The owner of a brand new fashion business where customers will own their own unique design after shopping in the store, told MyLondon he doesn’t want people to tell what he’s doing from the outside , seeking instead to bring creativity and uniqueness to the streets.
Couture, a fashion and alterations shop on Deptford High Street is owned by Richie, 27, or, to use his brand name, Köl. The designer makes unique pieces from his own models, in addition to offering repair and repurposing services. He can also adjust your clothes and always creates a new design for any item, rather than just fixing it as it was.
He said: “Local creatives will come, they’re super intrigued by what’s going on. I don’t want it to be obvious what’s going on. I want people to stop and come see. I want people to say : ‘What is the problem?'”
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Richie runs the shop, which has only been open for three and a half weeks, alongside partner Summah Richardson. The couple spent a month renovating the premises before opening their doors. Richie said: “We spent the whole first month renovating, it was a bit of a mess. We had to change from construction manager to electrician to carpenter. The idea behind the design of the shop is that there’s no faff, there’s just the clothes.”
Summah is an architecture student and designs furniture, so she designed all the furniture in the shop herself. She often keeps Richie company and is on hand to cover business while he visits fabric stores, markets, and haberdasheries.
Richie said, “The shop is made up of handmade designs and some of my own designs as well. There’s a rack that people can buy from.
“I also offer repairs and repurposes, which has taken off a lot in the neighborhood. I think because of the market here, people are going to buy second-hand items and bring them here to shine a little bit. The repurposing side of things, if people have old jeans that they don’t wear, we’ll turn them into a bag, a jacket, really anything.”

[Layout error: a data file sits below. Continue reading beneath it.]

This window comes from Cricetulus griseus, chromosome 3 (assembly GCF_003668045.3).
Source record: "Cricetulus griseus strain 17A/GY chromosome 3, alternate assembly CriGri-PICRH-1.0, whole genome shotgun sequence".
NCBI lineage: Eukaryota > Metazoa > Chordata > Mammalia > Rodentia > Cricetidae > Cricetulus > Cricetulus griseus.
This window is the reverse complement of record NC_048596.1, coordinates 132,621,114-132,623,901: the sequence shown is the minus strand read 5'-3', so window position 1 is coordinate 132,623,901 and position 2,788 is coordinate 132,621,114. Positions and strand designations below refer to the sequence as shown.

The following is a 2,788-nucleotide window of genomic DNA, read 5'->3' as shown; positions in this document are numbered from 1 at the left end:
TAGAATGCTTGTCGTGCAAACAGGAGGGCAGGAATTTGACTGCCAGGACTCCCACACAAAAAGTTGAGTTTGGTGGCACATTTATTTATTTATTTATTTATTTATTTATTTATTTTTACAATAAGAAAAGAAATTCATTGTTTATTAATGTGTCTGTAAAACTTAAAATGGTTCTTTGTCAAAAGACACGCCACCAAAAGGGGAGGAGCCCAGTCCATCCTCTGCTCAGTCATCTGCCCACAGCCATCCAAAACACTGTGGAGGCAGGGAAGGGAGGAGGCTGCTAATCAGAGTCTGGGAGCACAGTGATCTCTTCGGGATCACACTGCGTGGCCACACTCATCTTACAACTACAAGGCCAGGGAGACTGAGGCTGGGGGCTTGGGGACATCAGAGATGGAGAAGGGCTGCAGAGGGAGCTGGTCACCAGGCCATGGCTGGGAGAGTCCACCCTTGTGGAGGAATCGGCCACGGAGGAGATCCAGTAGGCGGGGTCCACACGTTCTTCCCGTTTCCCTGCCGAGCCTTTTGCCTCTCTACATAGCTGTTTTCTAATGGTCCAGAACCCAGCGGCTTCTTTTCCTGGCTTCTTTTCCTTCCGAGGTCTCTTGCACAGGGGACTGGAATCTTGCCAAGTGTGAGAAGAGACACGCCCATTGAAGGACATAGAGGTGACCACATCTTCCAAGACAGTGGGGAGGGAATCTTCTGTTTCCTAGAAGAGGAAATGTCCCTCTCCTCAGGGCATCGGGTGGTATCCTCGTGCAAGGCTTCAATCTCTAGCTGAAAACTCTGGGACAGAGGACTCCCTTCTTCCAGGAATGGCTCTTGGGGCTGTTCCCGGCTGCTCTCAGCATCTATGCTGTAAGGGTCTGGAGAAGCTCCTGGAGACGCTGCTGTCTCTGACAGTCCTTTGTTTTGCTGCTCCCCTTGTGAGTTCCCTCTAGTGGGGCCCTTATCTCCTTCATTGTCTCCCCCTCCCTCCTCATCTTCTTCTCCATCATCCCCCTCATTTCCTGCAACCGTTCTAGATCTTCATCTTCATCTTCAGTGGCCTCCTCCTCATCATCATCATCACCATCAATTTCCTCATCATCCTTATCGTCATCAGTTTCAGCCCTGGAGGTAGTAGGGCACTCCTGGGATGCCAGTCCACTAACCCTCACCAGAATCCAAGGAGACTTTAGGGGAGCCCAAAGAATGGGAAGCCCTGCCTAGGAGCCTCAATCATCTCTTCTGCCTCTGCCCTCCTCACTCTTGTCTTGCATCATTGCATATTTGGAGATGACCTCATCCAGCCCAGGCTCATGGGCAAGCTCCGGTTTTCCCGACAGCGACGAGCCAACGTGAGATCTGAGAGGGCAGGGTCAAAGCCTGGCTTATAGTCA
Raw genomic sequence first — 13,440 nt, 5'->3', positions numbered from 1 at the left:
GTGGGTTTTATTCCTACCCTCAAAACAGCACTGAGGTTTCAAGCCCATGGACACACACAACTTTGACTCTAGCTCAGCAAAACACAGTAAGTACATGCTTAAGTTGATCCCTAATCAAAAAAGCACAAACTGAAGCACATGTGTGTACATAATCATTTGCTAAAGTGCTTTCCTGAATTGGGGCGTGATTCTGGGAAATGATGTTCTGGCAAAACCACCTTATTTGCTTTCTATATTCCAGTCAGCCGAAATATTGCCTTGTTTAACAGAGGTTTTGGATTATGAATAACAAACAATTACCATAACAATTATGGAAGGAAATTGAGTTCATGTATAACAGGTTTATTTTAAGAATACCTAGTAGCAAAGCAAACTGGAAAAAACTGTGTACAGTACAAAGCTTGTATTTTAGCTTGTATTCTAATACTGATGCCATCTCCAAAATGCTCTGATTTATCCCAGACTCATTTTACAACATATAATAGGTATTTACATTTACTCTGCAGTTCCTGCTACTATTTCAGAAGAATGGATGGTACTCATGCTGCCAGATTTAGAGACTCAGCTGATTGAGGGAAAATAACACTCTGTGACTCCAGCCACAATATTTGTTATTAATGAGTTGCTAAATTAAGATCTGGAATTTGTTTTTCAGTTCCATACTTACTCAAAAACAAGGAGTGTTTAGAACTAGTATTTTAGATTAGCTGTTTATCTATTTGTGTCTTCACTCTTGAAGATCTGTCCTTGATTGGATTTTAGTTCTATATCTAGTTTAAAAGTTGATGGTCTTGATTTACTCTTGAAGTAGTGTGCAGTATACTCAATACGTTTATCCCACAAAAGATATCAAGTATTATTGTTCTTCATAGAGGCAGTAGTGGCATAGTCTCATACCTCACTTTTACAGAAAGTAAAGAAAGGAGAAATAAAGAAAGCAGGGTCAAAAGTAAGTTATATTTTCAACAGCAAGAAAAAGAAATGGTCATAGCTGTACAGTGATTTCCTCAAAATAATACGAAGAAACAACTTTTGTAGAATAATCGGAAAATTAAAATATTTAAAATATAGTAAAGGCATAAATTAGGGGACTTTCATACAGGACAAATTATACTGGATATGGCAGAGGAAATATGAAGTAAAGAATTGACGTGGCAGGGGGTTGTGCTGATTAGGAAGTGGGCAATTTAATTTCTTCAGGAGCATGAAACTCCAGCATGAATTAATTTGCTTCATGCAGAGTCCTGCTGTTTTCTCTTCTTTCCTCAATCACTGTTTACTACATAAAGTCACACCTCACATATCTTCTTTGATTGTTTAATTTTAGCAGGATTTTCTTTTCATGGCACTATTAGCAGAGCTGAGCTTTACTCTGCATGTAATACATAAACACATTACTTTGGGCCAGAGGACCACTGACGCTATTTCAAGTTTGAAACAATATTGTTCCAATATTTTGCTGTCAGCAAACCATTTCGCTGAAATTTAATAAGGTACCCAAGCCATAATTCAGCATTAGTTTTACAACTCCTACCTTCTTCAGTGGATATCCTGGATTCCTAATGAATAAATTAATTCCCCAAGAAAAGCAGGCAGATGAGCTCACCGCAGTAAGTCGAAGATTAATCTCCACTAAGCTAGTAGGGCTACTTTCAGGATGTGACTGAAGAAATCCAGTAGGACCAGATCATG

He added: “If you buy something, you basically own that pattern with that color scheme. And like, if they don’t drape the way you want, I can retail it or sell it in your size. If you buy a piece here, you won’t win. I don’t see anyone walking down the street with the same fabric and design.”
Couture already attracts people of various ages through its doors, but young professionals seem to be the core of its clientele: “It’s surprising. I feel like young people may still be guessing what the vibe is. come in and they’re probably the most interested in the products. With repairs and modifications, it tends to be 30-40+ years.
‘Köl’s’ mother comes from Argentina, where shops reusing and altering existing clothing are far more common than in the UK. According to the designer, he has also received a lot of support from the local Nigerian community.
“The Nigerian community has been really supportive of me. I have a friend from Nigeria and I think it’s because it’s quite common in Nigeria to have things like that. They seem to have a little more vibe .”
Running the shop as a couple, Summah was modest about her contribution: “I’m just here to keep her company basically.”
But Richie said: “She’s like a store lucky charm. It’s just me here making things right now, so it’s nice when someone else can be here. She’s been my rock.”
Richie added that he hopes other young creatives will join him in opening stores aimed at the younger population. His store opened just as Rent, Rent, Rent presenter Phil Spencer said Deptford was the best place to move in London right now.
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